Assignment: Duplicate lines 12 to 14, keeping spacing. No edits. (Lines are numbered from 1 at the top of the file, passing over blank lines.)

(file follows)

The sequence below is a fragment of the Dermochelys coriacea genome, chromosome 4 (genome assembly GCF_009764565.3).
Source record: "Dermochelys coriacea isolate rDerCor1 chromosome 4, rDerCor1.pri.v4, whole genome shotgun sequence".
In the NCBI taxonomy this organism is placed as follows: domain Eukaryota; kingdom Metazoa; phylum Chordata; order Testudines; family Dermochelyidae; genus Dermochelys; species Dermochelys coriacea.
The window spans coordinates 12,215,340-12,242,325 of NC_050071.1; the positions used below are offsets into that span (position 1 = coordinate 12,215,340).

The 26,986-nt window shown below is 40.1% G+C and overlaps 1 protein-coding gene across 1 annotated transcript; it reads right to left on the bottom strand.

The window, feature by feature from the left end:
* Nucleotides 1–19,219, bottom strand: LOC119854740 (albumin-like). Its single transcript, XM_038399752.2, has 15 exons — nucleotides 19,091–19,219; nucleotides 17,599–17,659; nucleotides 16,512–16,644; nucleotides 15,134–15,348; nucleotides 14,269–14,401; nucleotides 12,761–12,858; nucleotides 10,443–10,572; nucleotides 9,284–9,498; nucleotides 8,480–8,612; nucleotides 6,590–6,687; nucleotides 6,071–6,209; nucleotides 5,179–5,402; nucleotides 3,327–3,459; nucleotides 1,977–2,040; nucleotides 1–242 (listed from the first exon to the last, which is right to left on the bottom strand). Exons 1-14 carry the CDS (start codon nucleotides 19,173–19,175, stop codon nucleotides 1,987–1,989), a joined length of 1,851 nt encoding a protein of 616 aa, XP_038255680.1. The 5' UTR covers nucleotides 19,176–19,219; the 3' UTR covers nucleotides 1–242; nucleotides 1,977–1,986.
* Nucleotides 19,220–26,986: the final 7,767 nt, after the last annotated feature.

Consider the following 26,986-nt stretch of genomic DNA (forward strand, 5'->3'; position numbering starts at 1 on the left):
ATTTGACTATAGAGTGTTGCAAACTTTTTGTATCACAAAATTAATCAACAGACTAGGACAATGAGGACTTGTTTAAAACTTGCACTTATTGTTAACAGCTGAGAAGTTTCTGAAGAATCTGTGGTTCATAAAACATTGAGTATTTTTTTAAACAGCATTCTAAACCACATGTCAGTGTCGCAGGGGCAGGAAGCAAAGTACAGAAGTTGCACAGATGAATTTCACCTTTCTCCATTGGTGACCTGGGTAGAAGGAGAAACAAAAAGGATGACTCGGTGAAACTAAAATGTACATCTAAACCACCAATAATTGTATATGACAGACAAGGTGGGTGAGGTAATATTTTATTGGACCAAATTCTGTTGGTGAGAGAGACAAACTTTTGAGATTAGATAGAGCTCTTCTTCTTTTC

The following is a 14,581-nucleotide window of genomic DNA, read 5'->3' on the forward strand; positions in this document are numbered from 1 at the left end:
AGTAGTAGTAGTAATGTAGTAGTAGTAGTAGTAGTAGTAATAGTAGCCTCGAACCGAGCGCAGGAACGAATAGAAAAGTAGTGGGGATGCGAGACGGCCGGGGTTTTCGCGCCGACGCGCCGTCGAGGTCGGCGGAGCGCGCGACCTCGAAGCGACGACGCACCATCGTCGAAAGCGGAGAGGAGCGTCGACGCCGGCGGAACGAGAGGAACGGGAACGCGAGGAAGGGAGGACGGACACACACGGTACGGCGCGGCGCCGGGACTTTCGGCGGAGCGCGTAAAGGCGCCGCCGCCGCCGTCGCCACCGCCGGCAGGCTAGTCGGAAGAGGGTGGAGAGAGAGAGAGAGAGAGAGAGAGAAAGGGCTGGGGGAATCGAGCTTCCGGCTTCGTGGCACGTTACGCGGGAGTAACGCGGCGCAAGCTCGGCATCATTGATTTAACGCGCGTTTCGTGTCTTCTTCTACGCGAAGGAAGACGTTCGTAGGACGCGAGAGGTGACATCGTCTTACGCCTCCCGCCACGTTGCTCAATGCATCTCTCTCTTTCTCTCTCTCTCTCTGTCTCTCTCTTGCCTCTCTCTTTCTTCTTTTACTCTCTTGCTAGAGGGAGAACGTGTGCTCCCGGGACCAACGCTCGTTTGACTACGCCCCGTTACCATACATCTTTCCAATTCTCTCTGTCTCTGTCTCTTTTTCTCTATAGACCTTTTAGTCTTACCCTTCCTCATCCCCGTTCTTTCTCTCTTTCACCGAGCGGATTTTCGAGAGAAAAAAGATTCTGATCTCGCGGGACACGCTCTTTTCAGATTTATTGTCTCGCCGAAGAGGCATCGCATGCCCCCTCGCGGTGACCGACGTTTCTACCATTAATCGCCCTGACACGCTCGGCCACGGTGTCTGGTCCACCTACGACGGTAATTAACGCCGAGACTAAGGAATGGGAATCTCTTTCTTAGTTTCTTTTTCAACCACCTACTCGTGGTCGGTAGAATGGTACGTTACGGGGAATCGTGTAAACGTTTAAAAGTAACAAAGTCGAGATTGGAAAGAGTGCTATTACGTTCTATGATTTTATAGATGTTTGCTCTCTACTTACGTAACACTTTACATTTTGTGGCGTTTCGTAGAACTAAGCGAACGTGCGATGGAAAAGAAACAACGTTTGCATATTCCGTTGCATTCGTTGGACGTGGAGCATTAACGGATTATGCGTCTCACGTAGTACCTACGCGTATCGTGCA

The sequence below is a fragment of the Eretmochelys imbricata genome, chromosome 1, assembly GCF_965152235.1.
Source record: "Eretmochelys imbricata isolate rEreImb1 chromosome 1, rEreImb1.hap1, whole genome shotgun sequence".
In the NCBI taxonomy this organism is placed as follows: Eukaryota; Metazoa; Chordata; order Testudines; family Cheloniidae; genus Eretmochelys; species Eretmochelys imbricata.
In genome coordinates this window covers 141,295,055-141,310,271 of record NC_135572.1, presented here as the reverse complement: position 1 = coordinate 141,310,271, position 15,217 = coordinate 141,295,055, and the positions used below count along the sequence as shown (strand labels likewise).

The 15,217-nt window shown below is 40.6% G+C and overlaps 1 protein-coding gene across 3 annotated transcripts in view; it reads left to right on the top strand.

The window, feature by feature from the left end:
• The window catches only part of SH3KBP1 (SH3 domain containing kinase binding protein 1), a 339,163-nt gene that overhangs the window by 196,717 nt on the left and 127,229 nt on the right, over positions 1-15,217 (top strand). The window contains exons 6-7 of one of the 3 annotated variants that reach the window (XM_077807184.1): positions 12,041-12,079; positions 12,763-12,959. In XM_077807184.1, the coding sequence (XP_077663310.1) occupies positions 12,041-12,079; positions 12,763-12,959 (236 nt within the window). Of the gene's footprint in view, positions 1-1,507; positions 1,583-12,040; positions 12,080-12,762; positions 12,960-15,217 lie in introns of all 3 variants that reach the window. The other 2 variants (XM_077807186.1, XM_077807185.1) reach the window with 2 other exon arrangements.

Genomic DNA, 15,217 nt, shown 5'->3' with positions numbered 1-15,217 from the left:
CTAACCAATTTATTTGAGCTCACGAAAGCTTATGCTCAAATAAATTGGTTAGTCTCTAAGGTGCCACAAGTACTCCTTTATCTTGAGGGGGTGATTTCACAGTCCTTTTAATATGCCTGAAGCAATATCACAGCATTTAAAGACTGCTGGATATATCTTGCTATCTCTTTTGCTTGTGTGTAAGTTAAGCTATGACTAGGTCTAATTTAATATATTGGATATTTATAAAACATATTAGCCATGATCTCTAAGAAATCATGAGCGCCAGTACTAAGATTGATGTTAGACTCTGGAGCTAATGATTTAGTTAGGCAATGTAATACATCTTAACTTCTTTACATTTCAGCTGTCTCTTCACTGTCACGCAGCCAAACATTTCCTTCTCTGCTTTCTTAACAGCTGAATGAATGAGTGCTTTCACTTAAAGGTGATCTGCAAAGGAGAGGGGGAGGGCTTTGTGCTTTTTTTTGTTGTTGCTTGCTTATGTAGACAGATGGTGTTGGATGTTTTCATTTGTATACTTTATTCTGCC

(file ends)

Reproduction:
AGTAGTAGTAGTAATGTAGTAGTAGTAGTAGTAGTAGTAATAGTAGCCTCGAACCGAGCGCAGGAACGAATAGAAAAGTAGTGGGGATGCGAGACGGCCGGGGTTTTCGCGCCGACGCGCCGTCGAGGTCGGCGGAGCGCGCGACCTCGAAGCGACGACGCACCATCGTCGAAAGCGGAGAGGAGCGTCGACGCCGGCGGAACGAGAGGAACGGGAACGCGAGGAAGGGAGGACGGACACACACGGTACGGCGCGGCGCCGGGACTTTCGGCGGAGCGCGTAAAGGCGCCGCCGCCGCCGTCGCCACCGCCGGCAGGCTAGTCGGAAGAGGGTGGAGAGAGAGAGAGAGAGAGAGAGAGAAAGGGCTGGGGGAATCGAGCTTCCGGCTTCGTGGCACGTTACGCGGGAGTAACGCGGCGCAAGCTCGGCATCATTGATTTAACGCGCGTTTCGTGTCTTCTTCTACGCGAAGGAAGACGTTCGTAGGACGCGAGAGGTGACATCGTCTTACGCCTCCCGCCACGTTGCTCAATGCATCTCTCTCTTTCTCTCTCTCTCTCTGTCTCTCTCTTGCCTCTCTCTTTCTTCTTTTACTCTCTTGCTAGAGGGAGAACGTGTGCTCCCGGGACCAACGCTCGTTTGACTACGCCCCGTTACCATACATCTTTCCAATTCTCTCTGTCTCTGTCTCTTTTTCTCTATAGACCTTTTAGTCTTACCCTTCCTCATCCCCGTTCTTTCTCTCTTTCACCGAGCGGATTTTCGAGAGAAAAAAGATTCTGATCTCGCGGGACACGCTCTTTTCAGATTTATTGTCTCGCCGAAGAGGCATCGCATGCCCCCTCGCGGTGACCGACGTTTCTACCATTAATCGCCCTGACACGCTCGGCCACGGTGTCTGGTCCACCTACGACGGTAATTAACGCCGAGACTAAGGAATGGGAATCTCTTTCTTAGTTTCTTTTTCAACCACCTACTCGTGGTCGGTAGAATGGTACGTTACGGGGAATCGTGTAAACGTTTAAAAGTAACAAAGTCGAGATTGGAAAGAGTGCTATTACGTTCTATGATTTTATAGATGTTTGCTCTCTACTTACGTAACACTTTACATTTTGTGGCGTTTCGTAGAACTAAGCGAACGTGCGATGGAAAAGAAACAACGTTTGCATATTCCGTTGCATTCGTTGGACGTGGAGCATTAACGGATTATGCGTCTCACGTAGTACCTACGCGTATCGTGCA

The sequence below is a fragment of the Eretmochelys imbricata genome, chromosome 1, assembly GCF_965152235.1.
Source record: "Eretmochelys imbricata isolate rEreImb1 chromosome 1, rEreImb1.hap1, whole genome shotgun sequence".